Kevin Drum, among others, is excited by the news that some economists appear to be recanting on their support for McCain's economic plan:

Now, this is good sport, to be sure, but there's also a serious side to this stuff. Somebody who's not me ought to start dialing up the other 280+ signatories and find out just how much of McCain's plan they really support. Do they think the current Social Security funding mechanism is a disgrace? Are they in favor of a gas tax holiday? Do they think his multi-trillion tax cut will increase revenues? Inquiring minds want to know.



I wouldn't get too excited. I got the same press release, and I've been wondering whether to blog it, because running an eye down the list of signatories, it doesn't look like the Politico exactly dialed at random. I'm familiar enough with about a quarter of the list to be able to confidently predict their reaction if telephoned, and to a first approximation, pretty much all of them would enthusiastically support McCain over Obama. Most of the article seems to be making a mountain out of a molehill--Gary Becker supports McCain's plan without having studied in detail every single provision. This is news? How many of the economists who signed the John Kerry letter four years ago could have given you chapter and verse on his economic plans? I bet I could have beaten 99% of them in a quiz on Kerry's policies--aye, even things which made the second page of his position paper. Nor, when pressed, would very many of them have been willing to put their professional credibility on the line by supporting every provision of it.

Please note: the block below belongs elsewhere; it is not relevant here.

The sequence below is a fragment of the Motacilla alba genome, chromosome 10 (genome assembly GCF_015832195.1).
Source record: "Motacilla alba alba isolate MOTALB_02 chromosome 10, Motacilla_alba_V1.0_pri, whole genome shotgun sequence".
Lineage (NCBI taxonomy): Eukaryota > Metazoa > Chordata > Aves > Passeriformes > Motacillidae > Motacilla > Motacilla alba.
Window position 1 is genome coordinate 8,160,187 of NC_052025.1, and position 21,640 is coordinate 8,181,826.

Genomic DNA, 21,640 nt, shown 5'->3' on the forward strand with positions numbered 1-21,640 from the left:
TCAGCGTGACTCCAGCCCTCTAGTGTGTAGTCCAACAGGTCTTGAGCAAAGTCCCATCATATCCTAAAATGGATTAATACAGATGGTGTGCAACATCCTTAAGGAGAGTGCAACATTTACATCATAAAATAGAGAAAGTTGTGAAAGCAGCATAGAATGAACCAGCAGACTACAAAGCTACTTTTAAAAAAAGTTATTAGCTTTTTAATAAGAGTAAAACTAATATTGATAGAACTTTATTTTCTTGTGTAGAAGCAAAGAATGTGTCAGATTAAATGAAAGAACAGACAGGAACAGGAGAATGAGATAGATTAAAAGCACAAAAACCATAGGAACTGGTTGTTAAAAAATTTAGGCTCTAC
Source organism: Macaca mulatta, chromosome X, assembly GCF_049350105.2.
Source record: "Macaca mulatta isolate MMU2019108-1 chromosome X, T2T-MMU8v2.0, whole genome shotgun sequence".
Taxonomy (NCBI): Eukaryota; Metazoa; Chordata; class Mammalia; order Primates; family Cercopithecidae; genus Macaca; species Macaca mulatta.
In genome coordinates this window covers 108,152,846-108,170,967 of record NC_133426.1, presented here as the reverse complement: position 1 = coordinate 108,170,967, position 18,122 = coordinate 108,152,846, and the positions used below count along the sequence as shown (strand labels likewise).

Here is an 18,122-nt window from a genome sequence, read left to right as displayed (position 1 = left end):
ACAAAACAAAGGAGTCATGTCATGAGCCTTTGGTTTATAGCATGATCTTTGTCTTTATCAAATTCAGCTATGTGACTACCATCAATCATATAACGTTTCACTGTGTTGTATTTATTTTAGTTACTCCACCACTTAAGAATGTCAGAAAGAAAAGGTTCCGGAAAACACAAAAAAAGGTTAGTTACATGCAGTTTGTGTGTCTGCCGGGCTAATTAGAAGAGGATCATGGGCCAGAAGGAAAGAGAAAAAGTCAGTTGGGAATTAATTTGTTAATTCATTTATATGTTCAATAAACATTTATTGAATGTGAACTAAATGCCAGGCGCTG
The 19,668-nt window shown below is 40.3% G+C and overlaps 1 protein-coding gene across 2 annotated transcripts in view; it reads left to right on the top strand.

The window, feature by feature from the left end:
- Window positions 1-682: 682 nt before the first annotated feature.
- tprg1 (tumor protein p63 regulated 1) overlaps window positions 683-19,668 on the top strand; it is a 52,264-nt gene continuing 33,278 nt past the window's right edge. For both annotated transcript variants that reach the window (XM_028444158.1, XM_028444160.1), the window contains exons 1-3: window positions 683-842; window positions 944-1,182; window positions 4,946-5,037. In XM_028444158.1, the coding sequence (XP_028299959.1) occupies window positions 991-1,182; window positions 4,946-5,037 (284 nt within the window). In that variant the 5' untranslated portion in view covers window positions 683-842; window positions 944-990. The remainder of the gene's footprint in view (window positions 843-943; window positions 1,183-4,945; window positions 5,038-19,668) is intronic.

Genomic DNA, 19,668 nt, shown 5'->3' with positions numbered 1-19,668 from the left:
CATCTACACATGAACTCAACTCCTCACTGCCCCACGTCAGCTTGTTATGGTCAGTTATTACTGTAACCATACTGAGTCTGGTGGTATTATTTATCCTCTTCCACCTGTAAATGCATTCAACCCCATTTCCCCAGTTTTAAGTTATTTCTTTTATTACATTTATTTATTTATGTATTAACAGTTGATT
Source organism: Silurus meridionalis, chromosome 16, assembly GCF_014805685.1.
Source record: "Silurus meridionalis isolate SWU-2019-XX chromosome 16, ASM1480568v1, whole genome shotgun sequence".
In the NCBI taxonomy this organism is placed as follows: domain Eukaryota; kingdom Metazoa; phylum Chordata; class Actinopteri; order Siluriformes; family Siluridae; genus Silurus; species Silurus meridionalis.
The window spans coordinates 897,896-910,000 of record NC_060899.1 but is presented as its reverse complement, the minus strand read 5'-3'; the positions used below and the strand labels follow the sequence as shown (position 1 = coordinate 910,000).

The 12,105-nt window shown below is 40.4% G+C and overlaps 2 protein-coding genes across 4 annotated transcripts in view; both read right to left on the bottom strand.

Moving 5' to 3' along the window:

The economists who signed the letter aren't choosing "John McCain's platform over The Platonic Ideal Economic Policy". They're stating whether they prefer it to Obama's plans. And overwhelmingly, they seem to--the Politico found one out of twelve who says he'll probably vote for Obama, and given where he teaches, this was probably one of their better shots.

If anyone bothers to call them, I'm pretty sure they'll get a few not-very-political types who were recruited by enthusiastic colleagues, and then a boring litany of "Maybe not perfect, but a lot better than the alternative". Listening to that being said 300 times will not exactly bolster the case for Obama.

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